(04/25/14) - From one woman's nightmare came a cross-country fundraising effort that has hundreds of people pedaling for a cure for the cancer that robbed her son of his life.
Five years ago, Leslie Trudeau's world came crashing down, "he was the bravest person I know. He never complained. He never said, 'why me?'"
At just 22 years old, Leslie's son, Taylor, lost his battle with leukemia, "I personally don't want any family to go through what we went through."
That is why Leslie is pedaling for a cure. Her son's fraternity brothers, in Pi Kappa Alpha at the University of New Hampshire, created Cycle for Life, a fundraising event that is now held on college campuses across the country. Participants pay $10 to ride a stationary bike for half an hour. One hundred percent of the donations go toward cancer research.
Last year, Cycle for Life granted stem cell therapist, Dr. Dean Lee at MD Anderson Cancer Center, $250,000 to start a phase one clinical trial on a new leukemia treatment.
The treatment uses immune cells, donated by a related family member, called natural killer cells or NK cells, Lee says, "their job is to try to kill cancer."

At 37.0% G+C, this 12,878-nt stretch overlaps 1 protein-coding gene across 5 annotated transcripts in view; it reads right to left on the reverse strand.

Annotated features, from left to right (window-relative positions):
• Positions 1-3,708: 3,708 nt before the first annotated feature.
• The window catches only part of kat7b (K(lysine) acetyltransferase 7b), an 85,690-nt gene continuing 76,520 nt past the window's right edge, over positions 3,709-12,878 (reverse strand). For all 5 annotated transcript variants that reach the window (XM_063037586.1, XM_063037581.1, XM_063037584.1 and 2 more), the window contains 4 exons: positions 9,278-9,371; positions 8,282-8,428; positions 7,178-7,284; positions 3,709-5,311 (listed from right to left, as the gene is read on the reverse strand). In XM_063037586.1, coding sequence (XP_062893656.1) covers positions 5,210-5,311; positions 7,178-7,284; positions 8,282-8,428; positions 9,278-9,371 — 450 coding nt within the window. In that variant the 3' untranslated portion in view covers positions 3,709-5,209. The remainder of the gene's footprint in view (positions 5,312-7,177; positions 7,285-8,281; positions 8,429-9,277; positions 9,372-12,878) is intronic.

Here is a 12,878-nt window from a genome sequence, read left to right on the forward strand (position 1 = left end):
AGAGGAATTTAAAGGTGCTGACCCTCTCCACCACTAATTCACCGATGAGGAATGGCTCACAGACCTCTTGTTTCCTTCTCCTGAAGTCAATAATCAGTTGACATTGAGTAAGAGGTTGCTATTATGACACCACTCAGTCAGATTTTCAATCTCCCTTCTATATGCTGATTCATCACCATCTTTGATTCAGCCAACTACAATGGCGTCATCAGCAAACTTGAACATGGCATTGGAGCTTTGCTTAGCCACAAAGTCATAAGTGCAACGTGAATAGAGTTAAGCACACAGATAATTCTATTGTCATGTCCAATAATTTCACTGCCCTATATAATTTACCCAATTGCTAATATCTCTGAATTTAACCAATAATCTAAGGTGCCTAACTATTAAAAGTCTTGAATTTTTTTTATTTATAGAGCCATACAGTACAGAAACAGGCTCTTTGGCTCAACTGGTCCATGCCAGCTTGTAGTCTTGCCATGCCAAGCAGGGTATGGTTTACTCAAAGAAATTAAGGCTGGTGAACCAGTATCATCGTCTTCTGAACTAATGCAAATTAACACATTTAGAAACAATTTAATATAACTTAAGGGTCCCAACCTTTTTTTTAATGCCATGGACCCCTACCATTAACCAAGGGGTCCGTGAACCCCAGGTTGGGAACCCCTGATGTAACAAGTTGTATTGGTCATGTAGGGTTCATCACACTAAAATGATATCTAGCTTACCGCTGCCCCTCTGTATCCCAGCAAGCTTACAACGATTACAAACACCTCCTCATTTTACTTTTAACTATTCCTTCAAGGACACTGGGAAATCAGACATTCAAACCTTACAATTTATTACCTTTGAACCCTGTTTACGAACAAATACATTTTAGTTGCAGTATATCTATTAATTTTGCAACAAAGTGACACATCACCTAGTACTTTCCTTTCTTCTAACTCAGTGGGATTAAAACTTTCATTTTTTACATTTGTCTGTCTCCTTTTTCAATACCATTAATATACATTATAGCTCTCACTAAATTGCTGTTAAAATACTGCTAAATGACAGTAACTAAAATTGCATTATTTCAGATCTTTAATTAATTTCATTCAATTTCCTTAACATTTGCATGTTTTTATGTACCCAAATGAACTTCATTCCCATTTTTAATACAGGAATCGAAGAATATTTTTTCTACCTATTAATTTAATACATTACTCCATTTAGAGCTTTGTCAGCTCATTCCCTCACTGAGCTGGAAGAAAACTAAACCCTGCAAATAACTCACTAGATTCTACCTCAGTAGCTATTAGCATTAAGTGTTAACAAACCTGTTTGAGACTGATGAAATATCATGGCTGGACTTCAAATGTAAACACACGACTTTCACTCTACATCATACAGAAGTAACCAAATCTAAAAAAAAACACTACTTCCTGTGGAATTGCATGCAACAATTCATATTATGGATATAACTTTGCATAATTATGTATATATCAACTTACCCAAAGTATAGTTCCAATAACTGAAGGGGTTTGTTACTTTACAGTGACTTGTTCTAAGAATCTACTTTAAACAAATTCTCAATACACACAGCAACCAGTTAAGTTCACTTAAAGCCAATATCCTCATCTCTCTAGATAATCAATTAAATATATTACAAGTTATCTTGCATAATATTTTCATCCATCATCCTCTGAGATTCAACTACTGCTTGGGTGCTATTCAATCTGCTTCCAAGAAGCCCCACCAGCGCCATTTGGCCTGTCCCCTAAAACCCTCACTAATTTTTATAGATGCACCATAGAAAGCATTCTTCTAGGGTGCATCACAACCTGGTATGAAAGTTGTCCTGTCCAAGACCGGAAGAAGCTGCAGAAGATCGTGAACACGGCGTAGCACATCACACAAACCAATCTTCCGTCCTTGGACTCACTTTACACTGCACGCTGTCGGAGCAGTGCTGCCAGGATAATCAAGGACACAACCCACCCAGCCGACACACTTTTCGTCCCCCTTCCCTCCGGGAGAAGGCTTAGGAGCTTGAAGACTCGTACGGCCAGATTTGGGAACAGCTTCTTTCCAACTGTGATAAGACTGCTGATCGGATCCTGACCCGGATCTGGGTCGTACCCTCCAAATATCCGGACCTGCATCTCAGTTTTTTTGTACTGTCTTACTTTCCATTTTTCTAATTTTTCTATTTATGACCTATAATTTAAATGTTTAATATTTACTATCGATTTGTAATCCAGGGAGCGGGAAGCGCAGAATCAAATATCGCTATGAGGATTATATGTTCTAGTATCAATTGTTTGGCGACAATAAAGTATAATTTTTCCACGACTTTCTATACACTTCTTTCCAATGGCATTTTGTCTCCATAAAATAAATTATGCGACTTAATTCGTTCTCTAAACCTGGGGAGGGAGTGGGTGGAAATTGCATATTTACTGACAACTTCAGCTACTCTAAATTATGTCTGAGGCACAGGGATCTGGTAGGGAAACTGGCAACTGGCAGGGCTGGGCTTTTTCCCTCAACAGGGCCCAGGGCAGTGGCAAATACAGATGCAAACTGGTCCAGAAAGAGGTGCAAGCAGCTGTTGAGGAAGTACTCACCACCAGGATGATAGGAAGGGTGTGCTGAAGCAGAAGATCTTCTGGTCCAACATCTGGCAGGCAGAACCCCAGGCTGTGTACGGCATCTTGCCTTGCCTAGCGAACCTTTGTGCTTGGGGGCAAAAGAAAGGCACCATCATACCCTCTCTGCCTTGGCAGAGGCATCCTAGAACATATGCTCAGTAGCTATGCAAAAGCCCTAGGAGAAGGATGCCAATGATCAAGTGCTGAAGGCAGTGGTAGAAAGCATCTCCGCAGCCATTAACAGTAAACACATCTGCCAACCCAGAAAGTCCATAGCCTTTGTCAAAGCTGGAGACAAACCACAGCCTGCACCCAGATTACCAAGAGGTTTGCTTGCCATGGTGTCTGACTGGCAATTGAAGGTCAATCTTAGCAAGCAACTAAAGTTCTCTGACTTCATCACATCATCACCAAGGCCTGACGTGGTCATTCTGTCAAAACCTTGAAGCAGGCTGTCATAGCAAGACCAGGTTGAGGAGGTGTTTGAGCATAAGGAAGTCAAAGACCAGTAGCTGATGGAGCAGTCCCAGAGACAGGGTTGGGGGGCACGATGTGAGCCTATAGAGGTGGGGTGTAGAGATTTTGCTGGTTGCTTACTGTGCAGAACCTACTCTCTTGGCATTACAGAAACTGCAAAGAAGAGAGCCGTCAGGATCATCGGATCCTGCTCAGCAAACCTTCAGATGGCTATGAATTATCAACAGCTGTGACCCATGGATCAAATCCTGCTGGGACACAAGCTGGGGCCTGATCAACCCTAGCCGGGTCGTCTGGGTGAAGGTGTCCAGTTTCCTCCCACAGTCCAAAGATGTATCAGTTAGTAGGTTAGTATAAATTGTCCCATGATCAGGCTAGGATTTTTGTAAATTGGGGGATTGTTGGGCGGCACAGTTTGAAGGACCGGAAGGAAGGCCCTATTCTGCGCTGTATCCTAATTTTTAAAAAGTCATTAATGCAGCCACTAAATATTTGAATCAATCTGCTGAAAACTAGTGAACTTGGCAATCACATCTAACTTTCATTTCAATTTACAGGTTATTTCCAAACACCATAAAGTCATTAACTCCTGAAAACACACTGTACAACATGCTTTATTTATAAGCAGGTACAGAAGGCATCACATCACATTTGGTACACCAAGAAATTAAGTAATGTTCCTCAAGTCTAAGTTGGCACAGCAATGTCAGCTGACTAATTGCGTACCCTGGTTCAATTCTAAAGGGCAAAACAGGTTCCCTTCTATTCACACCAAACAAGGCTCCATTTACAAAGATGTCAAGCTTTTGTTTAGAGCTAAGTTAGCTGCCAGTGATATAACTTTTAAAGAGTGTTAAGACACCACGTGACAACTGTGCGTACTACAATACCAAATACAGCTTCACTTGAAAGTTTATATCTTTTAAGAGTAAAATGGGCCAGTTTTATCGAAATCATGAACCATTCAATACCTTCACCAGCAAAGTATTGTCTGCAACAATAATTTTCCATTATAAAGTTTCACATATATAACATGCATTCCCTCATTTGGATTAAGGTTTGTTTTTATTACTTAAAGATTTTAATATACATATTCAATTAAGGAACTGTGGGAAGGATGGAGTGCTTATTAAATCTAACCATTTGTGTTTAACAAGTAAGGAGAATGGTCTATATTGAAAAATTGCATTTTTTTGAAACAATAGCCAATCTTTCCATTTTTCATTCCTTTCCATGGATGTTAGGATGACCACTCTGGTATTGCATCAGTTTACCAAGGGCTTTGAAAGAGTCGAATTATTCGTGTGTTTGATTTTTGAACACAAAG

The problem is, chemotherapy not only attacks the cancer during treatment, it also kills all the NK cells. So, Dr. Lee found a way to grow more NK cells - lots of them. Using blood from a donor, he takes the NK cells, multiplies them by 30,000 times their original amount and injects them into the patient.
"NK cells job are really not to identify a specific target, but really to look at this combination of what's good and what's bad about a cell. And if a cell has an overall balance of things that look dangerous, that's when it decides to kill the cell," Dr. Lee explains.
The research is a beacon of hope for Taylor's friends and family, like Demetri Kouloheras, "It's almost like the phoenix, you know? He passed away but something greater came out of his cause."
"He'd be amazed. I mean, he would go, 'Really? for me,'" Leslie said.